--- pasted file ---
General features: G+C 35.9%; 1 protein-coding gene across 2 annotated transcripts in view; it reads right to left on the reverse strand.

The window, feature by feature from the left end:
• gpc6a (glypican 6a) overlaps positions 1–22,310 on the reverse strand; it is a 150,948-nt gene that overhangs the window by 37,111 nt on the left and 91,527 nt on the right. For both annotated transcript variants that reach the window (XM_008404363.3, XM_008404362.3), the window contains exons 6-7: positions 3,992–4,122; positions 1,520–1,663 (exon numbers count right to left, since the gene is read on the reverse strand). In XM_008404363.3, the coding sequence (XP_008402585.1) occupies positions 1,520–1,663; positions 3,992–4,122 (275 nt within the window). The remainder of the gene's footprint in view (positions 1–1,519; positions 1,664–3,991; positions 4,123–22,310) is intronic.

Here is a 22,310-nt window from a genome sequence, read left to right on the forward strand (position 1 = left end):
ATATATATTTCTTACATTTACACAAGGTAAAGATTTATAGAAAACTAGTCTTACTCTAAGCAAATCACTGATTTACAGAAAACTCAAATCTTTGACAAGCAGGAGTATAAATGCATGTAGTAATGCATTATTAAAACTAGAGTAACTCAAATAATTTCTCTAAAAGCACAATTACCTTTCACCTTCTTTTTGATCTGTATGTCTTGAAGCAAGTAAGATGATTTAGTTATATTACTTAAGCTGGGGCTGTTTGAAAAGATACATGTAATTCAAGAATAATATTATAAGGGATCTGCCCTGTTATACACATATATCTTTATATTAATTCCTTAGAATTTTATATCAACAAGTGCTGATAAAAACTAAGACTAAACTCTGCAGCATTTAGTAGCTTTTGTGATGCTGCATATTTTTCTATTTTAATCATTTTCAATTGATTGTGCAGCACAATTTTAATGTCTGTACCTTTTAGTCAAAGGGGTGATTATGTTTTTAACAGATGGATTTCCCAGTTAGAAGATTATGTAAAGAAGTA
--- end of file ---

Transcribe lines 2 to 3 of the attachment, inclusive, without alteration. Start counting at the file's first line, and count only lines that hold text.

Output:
The window, feature by feature from the left end:
• gpc6a (glypican 6a) overlaps positions 1–22,310 on the reverse strand; it is a 150,948-nt gene that overhangs the window by 37,111 nt on the left and 91,527 nt on the right. For both annotated transcript variants that reach the window (XM_008404363.3, XM_008404362.3), the window contains exons 6-7: positions 3,992–4,122; positions 1,520–1,663 (exon numbers count right to left, since the gene is read on the reverse strand). In XM_008404363.3, the coding sequence (XP_008402585.1) occupies positions 1,520–1,663; positions 3,992–4,122 (275 nt within the window). The remainder of the gene's footprint in view (positions 1–1,519; positions 1,664–3,991; positions 4,123–22,310) is intronic.